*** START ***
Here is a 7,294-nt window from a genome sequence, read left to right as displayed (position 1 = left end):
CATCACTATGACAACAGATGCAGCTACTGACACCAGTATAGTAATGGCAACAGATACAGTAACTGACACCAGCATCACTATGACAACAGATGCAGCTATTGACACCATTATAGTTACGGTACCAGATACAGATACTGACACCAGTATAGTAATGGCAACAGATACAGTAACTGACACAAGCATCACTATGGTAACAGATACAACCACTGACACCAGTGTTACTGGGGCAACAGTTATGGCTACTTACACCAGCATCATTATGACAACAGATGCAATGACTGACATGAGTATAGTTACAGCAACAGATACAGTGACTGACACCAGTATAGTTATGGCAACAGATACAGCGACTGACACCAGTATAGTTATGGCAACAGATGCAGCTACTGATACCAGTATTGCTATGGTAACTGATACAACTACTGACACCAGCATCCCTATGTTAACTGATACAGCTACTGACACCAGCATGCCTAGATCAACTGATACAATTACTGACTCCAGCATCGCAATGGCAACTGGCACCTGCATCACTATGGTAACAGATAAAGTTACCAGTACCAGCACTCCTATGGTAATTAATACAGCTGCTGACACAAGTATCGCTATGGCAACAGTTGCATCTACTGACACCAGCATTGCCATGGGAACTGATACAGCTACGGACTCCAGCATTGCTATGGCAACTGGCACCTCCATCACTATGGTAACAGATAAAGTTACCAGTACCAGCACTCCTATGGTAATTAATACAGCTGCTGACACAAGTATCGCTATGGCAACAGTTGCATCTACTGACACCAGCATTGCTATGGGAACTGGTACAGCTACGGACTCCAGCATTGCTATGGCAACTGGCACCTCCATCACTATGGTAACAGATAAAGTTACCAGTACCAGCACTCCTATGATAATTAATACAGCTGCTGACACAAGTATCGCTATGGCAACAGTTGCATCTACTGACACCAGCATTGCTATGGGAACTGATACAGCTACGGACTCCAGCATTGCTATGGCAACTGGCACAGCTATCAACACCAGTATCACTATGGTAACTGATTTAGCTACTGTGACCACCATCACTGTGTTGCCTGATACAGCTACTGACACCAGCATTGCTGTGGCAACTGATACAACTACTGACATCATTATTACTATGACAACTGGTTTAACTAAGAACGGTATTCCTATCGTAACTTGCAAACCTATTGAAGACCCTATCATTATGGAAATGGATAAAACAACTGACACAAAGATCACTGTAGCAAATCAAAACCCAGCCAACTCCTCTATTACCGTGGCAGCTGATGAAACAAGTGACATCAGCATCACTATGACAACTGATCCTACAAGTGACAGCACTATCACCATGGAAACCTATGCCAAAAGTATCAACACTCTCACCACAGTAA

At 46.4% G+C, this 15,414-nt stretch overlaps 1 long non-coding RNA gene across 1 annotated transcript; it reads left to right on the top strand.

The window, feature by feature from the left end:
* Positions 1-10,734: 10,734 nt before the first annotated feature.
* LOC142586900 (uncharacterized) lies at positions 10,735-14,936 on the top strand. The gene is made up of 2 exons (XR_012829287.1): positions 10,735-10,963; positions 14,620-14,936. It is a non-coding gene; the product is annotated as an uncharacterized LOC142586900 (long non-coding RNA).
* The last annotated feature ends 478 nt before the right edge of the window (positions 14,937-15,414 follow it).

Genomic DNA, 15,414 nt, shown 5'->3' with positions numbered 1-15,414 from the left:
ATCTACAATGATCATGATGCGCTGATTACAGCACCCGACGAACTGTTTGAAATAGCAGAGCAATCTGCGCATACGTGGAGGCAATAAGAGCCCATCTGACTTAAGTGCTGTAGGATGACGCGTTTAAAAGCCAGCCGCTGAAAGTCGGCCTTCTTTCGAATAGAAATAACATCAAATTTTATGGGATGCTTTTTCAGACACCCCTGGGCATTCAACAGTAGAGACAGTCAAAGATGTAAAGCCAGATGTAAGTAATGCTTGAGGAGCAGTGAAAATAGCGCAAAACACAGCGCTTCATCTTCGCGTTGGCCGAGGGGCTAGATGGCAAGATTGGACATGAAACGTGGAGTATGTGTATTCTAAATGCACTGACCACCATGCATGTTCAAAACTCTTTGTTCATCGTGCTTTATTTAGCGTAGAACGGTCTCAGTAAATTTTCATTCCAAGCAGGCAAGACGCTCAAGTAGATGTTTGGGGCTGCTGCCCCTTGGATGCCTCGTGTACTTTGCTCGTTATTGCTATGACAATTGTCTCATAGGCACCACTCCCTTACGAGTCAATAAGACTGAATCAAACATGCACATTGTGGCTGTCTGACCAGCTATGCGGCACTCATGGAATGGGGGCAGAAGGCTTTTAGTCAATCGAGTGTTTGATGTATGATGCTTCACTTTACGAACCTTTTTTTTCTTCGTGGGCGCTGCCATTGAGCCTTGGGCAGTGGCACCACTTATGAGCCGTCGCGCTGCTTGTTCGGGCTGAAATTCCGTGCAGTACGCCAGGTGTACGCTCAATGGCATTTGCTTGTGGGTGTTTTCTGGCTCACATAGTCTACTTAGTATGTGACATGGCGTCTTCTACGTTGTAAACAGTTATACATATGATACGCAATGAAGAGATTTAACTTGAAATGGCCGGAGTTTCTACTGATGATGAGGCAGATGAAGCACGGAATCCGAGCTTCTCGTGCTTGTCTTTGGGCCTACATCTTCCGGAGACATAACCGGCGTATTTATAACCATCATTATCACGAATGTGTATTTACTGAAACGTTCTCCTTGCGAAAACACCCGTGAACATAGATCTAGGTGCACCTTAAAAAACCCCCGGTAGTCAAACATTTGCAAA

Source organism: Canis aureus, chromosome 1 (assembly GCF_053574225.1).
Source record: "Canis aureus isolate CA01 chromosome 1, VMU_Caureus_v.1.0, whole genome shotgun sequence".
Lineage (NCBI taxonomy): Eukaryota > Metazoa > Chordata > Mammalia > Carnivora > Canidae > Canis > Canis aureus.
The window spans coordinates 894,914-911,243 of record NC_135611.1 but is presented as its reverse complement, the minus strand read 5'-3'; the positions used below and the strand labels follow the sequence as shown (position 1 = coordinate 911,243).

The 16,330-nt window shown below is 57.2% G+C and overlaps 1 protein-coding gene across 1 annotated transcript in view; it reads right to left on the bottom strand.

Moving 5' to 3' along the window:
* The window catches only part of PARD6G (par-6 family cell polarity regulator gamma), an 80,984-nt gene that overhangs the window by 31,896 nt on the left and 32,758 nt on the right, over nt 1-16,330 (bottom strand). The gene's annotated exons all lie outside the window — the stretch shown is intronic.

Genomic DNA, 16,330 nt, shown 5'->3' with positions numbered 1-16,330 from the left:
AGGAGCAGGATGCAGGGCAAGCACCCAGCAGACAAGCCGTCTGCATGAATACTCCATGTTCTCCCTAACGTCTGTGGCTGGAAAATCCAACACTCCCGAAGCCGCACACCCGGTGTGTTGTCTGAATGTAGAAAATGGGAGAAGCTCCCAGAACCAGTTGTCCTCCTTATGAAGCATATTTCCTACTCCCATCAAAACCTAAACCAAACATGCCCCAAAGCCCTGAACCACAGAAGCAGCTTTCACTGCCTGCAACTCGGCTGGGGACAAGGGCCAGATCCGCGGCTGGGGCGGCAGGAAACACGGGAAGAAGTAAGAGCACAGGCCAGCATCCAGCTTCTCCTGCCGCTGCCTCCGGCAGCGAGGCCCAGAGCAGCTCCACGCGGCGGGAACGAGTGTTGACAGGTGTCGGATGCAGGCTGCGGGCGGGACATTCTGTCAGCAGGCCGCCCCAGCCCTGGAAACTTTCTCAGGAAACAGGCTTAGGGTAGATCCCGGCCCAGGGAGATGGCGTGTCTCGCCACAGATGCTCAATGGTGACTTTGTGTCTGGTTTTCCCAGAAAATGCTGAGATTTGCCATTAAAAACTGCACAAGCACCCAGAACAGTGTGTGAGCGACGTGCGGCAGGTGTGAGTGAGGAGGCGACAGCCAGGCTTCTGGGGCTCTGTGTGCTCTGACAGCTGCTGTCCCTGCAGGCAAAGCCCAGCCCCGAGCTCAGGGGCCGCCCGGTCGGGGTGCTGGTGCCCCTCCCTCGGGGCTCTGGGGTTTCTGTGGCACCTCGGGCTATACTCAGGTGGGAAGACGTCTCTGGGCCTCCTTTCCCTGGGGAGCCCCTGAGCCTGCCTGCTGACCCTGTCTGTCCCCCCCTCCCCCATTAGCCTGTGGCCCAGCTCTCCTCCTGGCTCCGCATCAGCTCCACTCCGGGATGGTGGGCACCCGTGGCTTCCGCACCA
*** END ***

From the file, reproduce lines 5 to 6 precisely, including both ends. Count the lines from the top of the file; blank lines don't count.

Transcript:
* Positions 1-10,734: 10,734 nt before the first annotated feature.
* LOC142586900 (uncharacterized) lies at positions 10,735-14,936 on the top strand. The gene is made up of 2 exons (XR_012829287.1): positions 10,735-10,963; positions 14,620-14,936. It is a non-coding gene; the product is annotated as an uncharacterized LOC142586900 (long non-coding RNA).